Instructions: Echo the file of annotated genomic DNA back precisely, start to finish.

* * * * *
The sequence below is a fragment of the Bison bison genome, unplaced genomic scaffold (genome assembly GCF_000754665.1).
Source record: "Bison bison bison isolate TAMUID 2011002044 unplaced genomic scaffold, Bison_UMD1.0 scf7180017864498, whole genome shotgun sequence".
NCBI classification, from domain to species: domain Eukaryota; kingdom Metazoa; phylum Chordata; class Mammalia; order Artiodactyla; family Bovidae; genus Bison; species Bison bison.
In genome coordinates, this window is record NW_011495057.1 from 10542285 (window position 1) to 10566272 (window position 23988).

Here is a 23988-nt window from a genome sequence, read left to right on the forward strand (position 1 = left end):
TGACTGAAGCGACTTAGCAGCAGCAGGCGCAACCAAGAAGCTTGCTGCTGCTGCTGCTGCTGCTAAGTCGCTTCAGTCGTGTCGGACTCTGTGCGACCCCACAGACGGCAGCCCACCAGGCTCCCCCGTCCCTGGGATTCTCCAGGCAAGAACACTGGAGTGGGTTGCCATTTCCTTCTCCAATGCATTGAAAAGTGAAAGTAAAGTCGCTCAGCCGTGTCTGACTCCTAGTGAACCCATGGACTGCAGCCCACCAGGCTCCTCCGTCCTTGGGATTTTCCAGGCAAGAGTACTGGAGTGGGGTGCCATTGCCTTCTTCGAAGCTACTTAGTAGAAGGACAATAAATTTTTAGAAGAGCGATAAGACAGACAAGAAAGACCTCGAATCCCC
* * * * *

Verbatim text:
The sequence below is a fragment of the Bison bison genome, unplaced genomic scaffold (genome assembly GCF_000754665.1).
Source record: "Bison bison bison isolate TAMUID 2011002044 unplaced genomic scaffold, Bison_UMD1.0 scf7180017864498, whole genome shotgun sequence".
NCBI classification, from domain to species: domain Eukaryota; kingdom Metazoa; phylum Chordata; class Mammalia; order Artiodactyla; family Bovidae; genus Bison; species Bison bison.
In genome coordinates, this window is record NW_011495057.1 from 10542285 (window position 1) to 10566272 (window position 23988).

Here is a 23988-nt window from a genome sequence, read left to right on the forward strand (position 1 = left end):
TGACTGAAGCGACTTAGCAGCAGCAGGCGCAACCAAGAAGCTTGCTGCTGCTGCTGCTGCTGCTAAGTCGCTTCAGTCGTGTCGGACTCTGTGCGACCCCACAGACGGCAGCCCACCAGGCTCCCCCGTCCCTGGGATTCTCCAGGCAAGAACACTGGAGTGGGTTGCCATTTCCTTCTCCAATGCATTGAAAAGTGAAAGTAAAGTCGCTCAGCCGTGTCTGACTCCTAGTGAACCCATGGACTGCAGCCCACCAGGCTCCTCCGTCCTTGGGATTTTCCAGGCAAGAGTACTGGAGTGGGGTGCCATTGCCTTCTTCGAAGCTACTTAGTAGAAGGACAATAAATTTTTAGAAGAGCGATAAGACAGACAAGAAAGACCTCGAATCCCC